FRANKFURT - German luxury automaker Daimler manipulated the engines of around one million diesel vehicles to make them appear less polluting, local media reported Thursday, raising echoes of competitor Volkswagen's 'dieselgate' scandal.
"The Stuttgart-based firm sold vehicles with higher levels of damaging emissions than allowed for almost a whole decade between 2008 and 2016," daily Sueddeutsche Zeitung said.
Along with regional broadcasters NDR and WDR, the newspaper had access to a search warrant from a Stuttgart court allowing prosecutors to raid 11 sites belonging to the Mercedes-Benz and Smart maker in late May.
Investigators suspect that the world's largest luxury carmaker used a similar so-called "defeat device" to Volkswagen, which in 2015 admitted to manipulating emissions readings on some 11 million diesel vehicles worldwide.
Software in the motor runs the emissions treatment system at a higher setting when it detects the vehicle is undergoing regulatory testing.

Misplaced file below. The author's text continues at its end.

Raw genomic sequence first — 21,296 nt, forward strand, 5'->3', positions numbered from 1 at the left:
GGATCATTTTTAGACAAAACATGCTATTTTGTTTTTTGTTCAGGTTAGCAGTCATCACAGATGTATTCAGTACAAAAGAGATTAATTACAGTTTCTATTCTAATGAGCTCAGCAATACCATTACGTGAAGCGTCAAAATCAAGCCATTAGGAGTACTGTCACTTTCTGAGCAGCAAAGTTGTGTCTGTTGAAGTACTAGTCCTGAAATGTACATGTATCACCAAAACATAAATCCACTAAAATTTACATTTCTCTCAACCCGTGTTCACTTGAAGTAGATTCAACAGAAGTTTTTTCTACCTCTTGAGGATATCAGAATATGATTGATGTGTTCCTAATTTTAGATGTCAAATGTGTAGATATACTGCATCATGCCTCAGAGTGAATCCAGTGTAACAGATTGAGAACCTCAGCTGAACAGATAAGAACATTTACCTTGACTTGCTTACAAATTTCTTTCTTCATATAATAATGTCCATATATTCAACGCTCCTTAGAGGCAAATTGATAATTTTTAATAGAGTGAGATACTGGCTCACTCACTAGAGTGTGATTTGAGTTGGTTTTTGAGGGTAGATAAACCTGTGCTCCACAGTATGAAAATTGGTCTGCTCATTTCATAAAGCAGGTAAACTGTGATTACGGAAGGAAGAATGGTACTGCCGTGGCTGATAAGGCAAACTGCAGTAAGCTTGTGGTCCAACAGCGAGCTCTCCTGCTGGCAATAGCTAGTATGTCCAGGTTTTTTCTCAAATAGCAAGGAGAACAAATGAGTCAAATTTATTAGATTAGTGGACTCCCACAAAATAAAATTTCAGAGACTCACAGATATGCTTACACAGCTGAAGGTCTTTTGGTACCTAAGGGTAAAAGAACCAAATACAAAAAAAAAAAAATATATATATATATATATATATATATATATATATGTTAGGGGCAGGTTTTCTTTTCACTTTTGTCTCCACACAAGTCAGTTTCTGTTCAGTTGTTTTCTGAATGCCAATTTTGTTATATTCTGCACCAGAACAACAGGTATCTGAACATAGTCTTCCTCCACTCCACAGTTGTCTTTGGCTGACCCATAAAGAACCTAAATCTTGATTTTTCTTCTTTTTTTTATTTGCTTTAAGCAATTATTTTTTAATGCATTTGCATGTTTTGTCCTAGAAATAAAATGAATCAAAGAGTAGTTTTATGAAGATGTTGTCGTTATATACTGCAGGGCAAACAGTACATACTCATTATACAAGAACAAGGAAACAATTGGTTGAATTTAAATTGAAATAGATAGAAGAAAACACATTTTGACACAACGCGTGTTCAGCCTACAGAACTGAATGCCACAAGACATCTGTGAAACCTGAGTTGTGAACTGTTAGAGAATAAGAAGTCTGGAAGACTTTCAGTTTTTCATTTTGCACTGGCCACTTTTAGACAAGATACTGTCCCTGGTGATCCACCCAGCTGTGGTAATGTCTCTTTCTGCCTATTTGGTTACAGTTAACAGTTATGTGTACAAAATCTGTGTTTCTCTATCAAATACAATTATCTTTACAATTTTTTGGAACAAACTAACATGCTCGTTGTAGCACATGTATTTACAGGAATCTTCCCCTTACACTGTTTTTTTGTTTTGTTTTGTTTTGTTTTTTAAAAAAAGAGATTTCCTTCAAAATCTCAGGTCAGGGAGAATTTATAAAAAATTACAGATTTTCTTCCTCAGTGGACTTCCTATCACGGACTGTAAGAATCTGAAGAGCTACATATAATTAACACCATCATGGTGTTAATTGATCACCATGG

Investigators believe cars fitted with the OM 642 and OM 651 motors filter out 95-99 per cent of harmful nitrogen oxides under test conditions but only between 35-85 per cent in real on-road driving.
The motors were built into more than one million cars and vans by Daimler, including C, E and R class Mercedes.
According to the warrant, prosecutors sought to recover emails between 99 Daimler employees, one of them a member of the group's executive board.
Two Daimler employees from the team that created the software are under formal investigation on suspicion of fraud and false advertising.
But officials believe more people were involved and expect suspects will be added to the probe.
Daimler also faces an investigation by the United States Department of Justice, as well as a number of class-action lawsuits accusing it of false advertising.